dis/possession: identity and sense of place

dis/possession: identity and sense of place

dis/possession displays works drawn entirely from the State Art Collection, centring on the juxtaposition of two significant works by Australian artists: Hans Heysen’s Droving into the light and Mervyn Street’s Bull ride.

Painted approximately 100 years apart, each offers a view of rural Australia that reflects the preoccupations of the artist at the time of the work's production. Street, a Gooniyandi artist from Fitzroy Crossing, worked as a stockman at a time when the impact of the pastoral movement was being fully felt by Western Australian Kimberley Indigenous communities. German-born Heysen lived and worked in the Adelaide Hills during an era in which Australia as a young nation continued to be positioned as a locale of opportunity for colonisation.

Heysen's and Street's paintings are accompanied by other works from the Collection to give context to the historical narratives of the time. For the first time, the Gallery is displaying all of its work by Heysen to illustrate this artist’s remarkable career. Heysen’s work is also accompanied by examples of the work of his contemporaries, and the historical tradition which influenced his practice. Including works by George Clausen, Elioth Gruner, Jean-Francois Millet, J M W Turner and Henri van Raalte. Frederick McCubbin's Down on his luck also returns to display after touring to the National Gallery of Victoria and Geelong Gallery.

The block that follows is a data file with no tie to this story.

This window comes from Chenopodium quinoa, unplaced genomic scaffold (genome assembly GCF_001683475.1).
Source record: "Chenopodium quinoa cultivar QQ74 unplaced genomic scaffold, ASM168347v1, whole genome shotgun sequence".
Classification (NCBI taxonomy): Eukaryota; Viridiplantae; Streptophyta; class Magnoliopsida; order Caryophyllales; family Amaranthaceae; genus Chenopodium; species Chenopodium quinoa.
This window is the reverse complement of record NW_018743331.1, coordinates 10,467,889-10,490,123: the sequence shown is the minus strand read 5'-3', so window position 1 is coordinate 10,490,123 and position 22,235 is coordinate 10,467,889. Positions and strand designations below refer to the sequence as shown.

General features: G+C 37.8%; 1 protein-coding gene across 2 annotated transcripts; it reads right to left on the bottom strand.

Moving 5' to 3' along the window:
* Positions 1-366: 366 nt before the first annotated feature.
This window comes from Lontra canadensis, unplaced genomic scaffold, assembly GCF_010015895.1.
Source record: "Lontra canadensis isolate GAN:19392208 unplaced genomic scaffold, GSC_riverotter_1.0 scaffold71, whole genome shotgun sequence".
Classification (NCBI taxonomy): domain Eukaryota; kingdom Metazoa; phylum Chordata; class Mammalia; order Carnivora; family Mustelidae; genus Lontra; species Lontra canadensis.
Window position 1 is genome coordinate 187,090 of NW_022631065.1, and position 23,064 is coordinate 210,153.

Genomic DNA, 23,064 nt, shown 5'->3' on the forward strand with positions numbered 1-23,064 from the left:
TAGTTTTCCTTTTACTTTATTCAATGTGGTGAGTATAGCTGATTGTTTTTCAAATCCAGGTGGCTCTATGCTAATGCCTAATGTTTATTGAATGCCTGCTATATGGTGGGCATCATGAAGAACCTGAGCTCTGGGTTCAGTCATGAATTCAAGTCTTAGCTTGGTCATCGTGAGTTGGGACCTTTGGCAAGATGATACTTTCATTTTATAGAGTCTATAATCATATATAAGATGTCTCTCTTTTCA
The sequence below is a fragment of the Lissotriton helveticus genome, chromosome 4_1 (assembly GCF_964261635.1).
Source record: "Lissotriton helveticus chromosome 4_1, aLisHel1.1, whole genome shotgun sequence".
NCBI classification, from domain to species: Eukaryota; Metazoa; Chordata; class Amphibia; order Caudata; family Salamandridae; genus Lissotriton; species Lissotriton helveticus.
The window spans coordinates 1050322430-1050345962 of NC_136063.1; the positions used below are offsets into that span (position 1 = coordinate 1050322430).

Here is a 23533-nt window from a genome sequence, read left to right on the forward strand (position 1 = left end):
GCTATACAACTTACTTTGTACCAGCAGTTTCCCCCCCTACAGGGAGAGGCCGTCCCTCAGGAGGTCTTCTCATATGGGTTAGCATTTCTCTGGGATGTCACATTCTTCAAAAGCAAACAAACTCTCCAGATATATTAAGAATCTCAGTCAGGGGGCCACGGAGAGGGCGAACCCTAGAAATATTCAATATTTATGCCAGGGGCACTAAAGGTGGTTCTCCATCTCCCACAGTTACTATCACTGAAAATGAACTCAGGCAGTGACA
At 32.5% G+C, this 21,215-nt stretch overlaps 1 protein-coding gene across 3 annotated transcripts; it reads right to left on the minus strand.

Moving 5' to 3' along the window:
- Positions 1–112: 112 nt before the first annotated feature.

Street’s work is located in the context of the extraordinary output of Kimberley-based artists from the 1980s onwards. Many of these senior artists were former station workers and their subject matter includes records of station life, including the dark side of European and First Nations encounters, together with the painting of Country. Artists include Ian Abdullah, Nyaparu (William) Gardiner, Queenie (Garagarag) McKenzie, Albert Namatjira, Axel Poignant, Wakartu Cory Surprise and Rover Thomas.

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By bringing these artists’ work together we can use an understanding of the past to start conversations about issues with shared importance for today’s audiences. These include questions around national identity, land ownership and use, and our relationship to the natural world.

Melissa Harpley
AGWA Curator Historical Art and Manager Curatorial Affairs

dis/possession represents the Gallery’s thinking about how we engage with the State Art Collection, one of WA’s greatest visual assets, and find ways to display it that remain responsive and relevant to the contemporary moment.

As art museums globally re-think the display of their collections, as well as question the art historical canon and practices around collecting, display and interpretation, we are also looking to the Collection to explore nuances in themes and drive conversations.

Colin Walker
AGWA Director
On Saturday 27 August, the Gallery is open 10am-3pm only as we prepare for the AGWA Foundation Gala supporting women in the arts. Some exhibition access will be disrupted with two Tracks We Share ground floor galleries closed. AGWA Rooftop bar will be closed, reopening at 2pm Sunday. Details